• It sounds like you are working hard to rebuild your marriage and put all the pieces back together. Like you said, it is a long process and it’s hard to know who to talk to about infidelity. Everyone has a different take on it and you just have to trust what you need.
      Keep moving forward and keep the lines of communication open. The triggers can be difficult but it sounds like you are managing them well. I found that I would be fine for a few weeks and then break down for a night when I least expected it. One of the lessons I learned is that it’s okay to breakdown and let my husband know. My husband and I have always been extremely close and loving but before the affair I sometimes hid my insecurities from him. Not on purpose–just because I didn’t entirely understand my vulnerabilities and I didn’t want him to feel responsible for me.
      Anyways, I am rambling… it’s late and I am exhausted! Thanks for writing and sharing your story with me.

  8. we have similar time shcedules as I am about 8 months frm full disclosure of two/ almost three affairs..unbelievable…and now understanding and compassion enter the picture about what was going on with him at the time. but I am struggling to move on how?. Getting tired of trying and trying and trying to overcome the many emotions and then I start to resent him…I hate feeling this way…he is a good man, and working very hard…we even went to a Gottman weekend and are reviewing…yet it bugs me to see him moving on faster than I am…..So I share my feeling with him and then (this is good) actually feel guiltily for making him listen to me and making him feel a bit bad again….so what do I do talk to him or not…I always struggle with sharing my feelings (this time it was to ask for a bit more reassurance and acknowledgement of my struggle) and feel bad afterwards or just deal with the feeling ansd hope that my talk will have a better long-term effect on us…I want to feel close to him, but I do not always feel this way and I worry and feel bad about this…nothing is EASY in recovering from infidelity…we have been married 31 years and affairs were years apart and well over now…but not for me….I can relate to your posts so much…I spend way to much time thinking about the affairs…Do you think about them daily and often over the day…I still do….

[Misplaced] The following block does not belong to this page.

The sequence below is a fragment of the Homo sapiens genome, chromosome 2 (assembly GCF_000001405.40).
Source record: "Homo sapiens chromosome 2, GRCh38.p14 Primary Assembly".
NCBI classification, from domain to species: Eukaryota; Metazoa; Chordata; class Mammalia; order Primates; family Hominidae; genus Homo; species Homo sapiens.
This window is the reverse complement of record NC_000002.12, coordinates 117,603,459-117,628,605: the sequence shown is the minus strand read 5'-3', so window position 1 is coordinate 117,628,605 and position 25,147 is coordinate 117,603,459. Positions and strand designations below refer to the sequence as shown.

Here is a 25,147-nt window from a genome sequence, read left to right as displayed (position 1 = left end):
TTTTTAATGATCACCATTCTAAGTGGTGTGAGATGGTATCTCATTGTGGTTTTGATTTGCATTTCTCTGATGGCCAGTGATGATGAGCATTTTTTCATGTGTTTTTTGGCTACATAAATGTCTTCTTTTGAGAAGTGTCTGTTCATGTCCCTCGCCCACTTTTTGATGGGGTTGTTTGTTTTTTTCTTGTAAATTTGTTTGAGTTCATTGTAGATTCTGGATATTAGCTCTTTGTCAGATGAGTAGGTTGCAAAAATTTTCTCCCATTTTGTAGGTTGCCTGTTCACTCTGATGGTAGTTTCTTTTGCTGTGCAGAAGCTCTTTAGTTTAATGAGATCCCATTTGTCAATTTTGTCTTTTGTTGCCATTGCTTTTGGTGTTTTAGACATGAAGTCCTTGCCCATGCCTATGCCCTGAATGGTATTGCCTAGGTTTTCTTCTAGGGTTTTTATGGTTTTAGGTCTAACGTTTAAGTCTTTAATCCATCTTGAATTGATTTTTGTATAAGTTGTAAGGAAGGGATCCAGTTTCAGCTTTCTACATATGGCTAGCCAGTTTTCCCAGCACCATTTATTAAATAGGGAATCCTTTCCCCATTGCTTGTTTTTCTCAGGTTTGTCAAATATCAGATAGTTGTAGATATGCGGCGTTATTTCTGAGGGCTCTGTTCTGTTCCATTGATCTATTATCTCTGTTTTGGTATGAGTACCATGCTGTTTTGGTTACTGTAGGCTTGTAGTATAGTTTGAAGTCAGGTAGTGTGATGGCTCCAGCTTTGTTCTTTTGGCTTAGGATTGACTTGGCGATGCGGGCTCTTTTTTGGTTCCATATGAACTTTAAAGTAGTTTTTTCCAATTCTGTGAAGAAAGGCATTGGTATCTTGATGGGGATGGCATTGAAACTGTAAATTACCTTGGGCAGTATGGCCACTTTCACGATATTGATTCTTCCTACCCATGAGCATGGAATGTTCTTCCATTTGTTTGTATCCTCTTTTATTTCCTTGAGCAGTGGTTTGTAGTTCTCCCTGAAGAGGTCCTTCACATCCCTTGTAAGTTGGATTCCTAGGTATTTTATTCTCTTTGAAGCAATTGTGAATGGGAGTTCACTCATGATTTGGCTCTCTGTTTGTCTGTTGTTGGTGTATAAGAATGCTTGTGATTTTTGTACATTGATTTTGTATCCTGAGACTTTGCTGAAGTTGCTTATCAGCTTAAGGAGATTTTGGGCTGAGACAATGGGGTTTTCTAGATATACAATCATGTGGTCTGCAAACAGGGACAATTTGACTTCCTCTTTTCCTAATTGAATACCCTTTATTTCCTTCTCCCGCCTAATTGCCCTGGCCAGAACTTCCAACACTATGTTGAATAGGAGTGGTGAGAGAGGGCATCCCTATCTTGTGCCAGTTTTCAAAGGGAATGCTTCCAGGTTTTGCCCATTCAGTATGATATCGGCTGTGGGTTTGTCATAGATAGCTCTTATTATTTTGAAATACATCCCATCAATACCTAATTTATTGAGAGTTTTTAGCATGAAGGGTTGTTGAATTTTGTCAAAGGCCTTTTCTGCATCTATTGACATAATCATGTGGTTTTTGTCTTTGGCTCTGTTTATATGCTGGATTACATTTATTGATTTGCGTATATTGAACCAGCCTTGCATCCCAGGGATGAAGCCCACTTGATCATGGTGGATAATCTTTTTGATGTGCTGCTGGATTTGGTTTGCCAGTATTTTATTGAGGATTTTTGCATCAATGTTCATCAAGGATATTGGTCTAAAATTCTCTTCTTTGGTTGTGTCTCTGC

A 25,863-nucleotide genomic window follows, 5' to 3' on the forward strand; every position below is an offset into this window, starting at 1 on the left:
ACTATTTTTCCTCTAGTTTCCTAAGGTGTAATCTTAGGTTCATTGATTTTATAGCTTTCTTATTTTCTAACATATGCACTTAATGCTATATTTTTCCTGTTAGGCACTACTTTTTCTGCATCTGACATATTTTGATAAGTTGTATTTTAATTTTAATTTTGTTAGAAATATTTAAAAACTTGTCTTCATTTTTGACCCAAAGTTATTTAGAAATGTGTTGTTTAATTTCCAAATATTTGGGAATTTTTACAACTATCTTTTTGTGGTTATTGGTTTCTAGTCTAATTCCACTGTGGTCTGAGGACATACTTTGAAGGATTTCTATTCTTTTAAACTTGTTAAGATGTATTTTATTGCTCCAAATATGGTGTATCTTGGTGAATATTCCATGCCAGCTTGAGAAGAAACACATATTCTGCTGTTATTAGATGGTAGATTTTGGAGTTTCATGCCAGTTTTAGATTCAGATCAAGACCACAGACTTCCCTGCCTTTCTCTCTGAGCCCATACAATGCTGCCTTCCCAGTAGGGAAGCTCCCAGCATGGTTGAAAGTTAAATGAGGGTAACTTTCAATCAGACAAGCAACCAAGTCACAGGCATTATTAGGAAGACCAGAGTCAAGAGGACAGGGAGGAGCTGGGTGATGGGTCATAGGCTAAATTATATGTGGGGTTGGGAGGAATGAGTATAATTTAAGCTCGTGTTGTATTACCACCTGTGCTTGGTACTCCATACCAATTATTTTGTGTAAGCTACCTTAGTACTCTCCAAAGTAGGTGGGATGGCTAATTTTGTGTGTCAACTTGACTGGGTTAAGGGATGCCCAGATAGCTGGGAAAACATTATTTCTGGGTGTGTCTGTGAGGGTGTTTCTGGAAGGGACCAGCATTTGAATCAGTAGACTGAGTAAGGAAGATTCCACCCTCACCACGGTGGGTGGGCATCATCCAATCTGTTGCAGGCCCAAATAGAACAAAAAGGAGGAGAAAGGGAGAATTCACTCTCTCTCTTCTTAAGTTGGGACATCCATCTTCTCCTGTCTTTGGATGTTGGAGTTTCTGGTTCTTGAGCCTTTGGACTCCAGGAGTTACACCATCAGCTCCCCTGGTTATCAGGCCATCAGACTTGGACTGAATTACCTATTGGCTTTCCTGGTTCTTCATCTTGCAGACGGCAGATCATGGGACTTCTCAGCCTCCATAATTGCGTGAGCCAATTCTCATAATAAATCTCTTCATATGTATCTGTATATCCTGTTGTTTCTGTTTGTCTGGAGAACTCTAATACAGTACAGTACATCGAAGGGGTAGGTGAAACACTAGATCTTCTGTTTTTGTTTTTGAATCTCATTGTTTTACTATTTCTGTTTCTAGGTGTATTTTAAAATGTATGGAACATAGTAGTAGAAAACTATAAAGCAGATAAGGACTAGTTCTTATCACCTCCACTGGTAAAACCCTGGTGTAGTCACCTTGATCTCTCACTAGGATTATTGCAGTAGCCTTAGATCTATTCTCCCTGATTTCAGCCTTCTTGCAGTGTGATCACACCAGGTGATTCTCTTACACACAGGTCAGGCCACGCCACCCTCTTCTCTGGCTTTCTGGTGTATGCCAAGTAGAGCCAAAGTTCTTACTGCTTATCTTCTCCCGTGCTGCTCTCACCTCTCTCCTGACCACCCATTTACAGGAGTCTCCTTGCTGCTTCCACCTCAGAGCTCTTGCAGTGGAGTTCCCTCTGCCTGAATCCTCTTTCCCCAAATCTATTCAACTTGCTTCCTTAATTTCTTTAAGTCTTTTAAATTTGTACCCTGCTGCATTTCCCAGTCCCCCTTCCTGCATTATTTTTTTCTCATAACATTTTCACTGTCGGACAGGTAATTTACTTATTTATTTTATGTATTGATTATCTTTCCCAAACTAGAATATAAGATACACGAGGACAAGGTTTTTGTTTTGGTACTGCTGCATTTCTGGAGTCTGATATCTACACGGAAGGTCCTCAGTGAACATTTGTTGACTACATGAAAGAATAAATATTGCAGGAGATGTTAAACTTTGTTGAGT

• Hi Kay,